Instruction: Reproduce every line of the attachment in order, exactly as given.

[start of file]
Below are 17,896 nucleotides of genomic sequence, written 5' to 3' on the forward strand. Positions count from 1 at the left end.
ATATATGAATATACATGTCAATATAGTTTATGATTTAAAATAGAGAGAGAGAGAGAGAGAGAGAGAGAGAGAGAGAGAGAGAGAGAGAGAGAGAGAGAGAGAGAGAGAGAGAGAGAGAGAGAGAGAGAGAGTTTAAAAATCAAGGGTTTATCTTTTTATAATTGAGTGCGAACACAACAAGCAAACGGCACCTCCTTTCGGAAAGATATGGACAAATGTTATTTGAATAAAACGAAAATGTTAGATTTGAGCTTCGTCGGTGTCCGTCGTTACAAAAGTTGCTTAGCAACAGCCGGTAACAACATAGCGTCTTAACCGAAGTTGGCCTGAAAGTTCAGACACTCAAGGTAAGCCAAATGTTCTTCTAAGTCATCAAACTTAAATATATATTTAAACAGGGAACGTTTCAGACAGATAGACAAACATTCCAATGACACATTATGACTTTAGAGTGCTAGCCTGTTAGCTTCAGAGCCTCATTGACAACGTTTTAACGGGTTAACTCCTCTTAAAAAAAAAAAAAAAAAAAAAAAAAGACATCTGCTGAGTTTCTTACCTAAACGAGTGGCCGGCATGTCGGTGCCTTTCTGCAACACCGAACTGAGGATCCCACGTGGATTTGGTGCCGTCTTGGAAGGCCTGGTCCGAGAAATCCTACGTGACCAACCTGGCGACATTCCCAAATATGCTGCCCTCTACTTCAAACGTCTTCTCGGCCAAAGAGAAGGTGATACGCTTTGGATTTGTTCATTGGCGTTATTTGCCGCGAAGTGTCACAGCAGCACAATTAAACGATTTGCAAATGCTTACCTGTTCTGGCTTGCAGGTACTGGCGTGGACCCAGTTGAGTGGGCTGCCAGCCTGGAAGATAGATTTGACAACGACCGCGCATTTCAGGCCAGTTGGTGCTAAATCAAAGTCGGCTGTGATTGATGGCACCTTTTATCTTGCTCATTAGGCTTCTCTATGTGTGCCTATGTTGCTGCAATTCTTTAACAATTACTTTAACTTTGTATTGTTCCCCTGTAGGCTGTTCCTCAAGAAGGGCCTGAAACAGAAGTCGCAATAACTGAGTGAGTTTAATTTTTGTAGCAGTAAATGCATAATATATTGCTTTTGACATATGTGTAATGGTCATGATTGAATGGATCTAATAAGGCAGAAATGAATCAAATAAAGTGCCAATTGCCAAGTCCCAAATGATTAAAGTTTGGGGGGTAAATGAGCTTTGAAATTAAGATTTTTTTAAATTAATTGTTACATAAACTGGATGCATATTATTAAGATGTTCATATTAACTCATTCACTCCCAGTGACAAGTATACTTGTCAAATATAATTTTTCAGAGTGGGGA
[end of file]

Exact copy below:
Below are 17,896 nucleotides of genomic sequence, written 5' to 3' on the forward strand. Positions count from 1 at the left end.
ATATATGAATATACATGTCAATATAGTTTATGATTTAAAATAGAGAGAGAGAGAGAGAGAGAGAGAGAGAGAGAGAGAGAGAGAGAGAGAGAGAGAGAGAGAGAGAGAGAGAGAGAGAGAGAGAGAGAGAGTTTAAAAATCAAGGGTTTATCTTTTTATAATTGAGTGCGAACACAACAAGCAAACGGCACCTCCTTTCGGAAAGATATGGACAAATGTTATTTGAATAAAACGAAAATGTTAGATTTGAGCTTCGTCGGTGTCCGTCGTTACAAAAGTTGCTTAGCAACAGCCGGTAACAACATAGCGTCTTAACCGAAGTTGGCCTGAAAGTTCAGACACTCAAGGTAAGCCAAATGTTCTTCTAAGTCATCAAACTTAAATATATATTTAAACAGGGAACGTTTCAGACAGATAGACAAACATTCCAATGACACATTATGACTTTAGAGTGCTAGCCTGTTAGCTTCAGAGCCTCATTGACAACGTTTTAACGGGTTAACTCCTCTTAAAAAAAAAAAAAAAAAAAAAAAAAGACATCTGCTGAGTTTCTTACCTAAACGAGTGGCCGGCATGTCGGTGCCTTTCTGCAACACCGAACTGAGGATCCCACGTGGATTTGGTGCCGTCTTGGAAGGCCTGGTCCGAGAAATCCTACGTGACCAACCTGGCGACATTCCCAAATATGCTGCCCTCTACTTCAAACGTCTTCTCGGCCAAAGAGAAGGTGATACGCTTTGGATTTGTTCATTGGCGTTATTTGCCGCGAAGTGTCACAGCAGCACAATTAAACGATTTGCAAATGCTTACCTGTTCTGGCTTGCAGGTACTGGCGTGGACCCAGTTGAGTGGGCTGCCAGCCTGGAAGATAGATTTGACAACGACCGCGCATTTCAGGCCAGTTGGTGCTAAATCAAAGTCGGCTGTGATTGATGGCACCTTTTATCTTGCTCATTAGGCTTCTCTATGTGTGCCTATGTTGCTGCAATTCTTTAACAATTACTTTAACTTTGTATTGTTCCCCTGTAGGCTGTTCCTCAAGAAGGGCCTGAAACAGAAGTCGCAATAACTGAGTGAGTTTAATTTTTGTAGCAGTAAATGCATAATATATTGCTTTTGACATATGTGTAATGGTCATGATTGAATGGATCTAATAAGGCAGAAATGAATCAAATAAAGTGCCAATTGCCAAGTCCCAAATGATTAAAGTTTGGGGGGTAAATGAGCTTTGAAATTAAGATTTTTTTAAATTAATTGTTACATAAACTGGATGCATATTATTAAGATGTTCATATTAACTCATTCACTCCCAGTGACAAGTATACTTGTCAAATATAATTTTTCAGAGTGGGGA